The last time I was part of a ceremony where the oath was taken was at Kavitha’s graduation a few years ago. I wasn’t expecting it, so it came as a surprise when we were asked to rise while the graduates took the oath. She was graduating from St Bartholomew’s Hospital or St Bart’s for short. It took me back to my medical school years.
There I was back in my classroom, this time the first day at college. The night before we had our initiation to medical school. ‘Ragging’, a term which has different meanings in different parts of the world. For us in India, it was a chance for our seniors to show us how tough they were. We were lucky, our seniors were too kind and soft hearted to bully us, but they tried their best. Sreekumari was asked to stand in a Shakunthala pose and sing ‘ഉജ്ജയിനിയിലെ ഗായിക’ and she did both like a true professional. She only sang two lines, but I still remember how sweetly she did it.
Our seniors gave us strict instructions regarding the dress code for our first day in class. We had to have our hair pulled back in a tight bun, with not a hair out of place. The next morning you could make out the day scholars from the boarders as we made our way into class.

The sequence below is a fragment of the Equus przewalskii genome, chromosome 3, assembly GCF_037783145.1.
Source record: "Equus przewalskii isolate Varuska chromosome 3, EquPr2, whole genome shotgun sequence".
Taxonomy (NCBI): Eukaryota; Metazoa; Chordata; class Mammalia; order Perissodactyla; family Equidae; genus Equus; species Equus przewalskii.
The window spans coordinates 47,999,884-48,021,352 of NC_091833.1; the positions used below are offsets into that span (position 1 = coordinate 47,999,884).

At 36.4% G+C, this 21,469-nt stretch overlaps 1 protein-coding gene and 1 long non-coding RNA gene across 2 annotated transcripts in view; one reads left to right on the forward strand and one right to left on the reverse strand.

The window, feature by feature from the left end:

I cannot remember who the teacher was, who took our first class, but I do remember us all standing up while the oath was recited. I felt special and part of an elite group.
Yesterday I was going through the recent BMJs and came across an article about the oath and that’s how I started thinking about all this. They talked about the original, the translated and the revised versions and the relevance it has in the modern era. Does the ‘Primum non nocere’ quote still ring true in the current times or has the GMC’s ‘Good Medical Practice’ guidelines taken over. Well I will leave it at that.
Regarding ‘Rag’ in English terms, it means raising and giving. Student volunteers do fundraising activities to raise money for charity. As the students in the eastern countries are looking to the west for inspiration, maybe it is time they adopted the good traditions as well.
A few years ago we holidayed in Kos, one of the Greek islands, it was a bit of a lacklustre holiday for me. From what I remember, there wasn’t much to see and the food was not that great. It was only yesterday that I realised that Kos was Hippocrate’s birth place. Hippocrates of Kos, the Father of Modern Medicine as he is otherwise known. The birth place and time, the only biographical information that the historians agree about him apparently.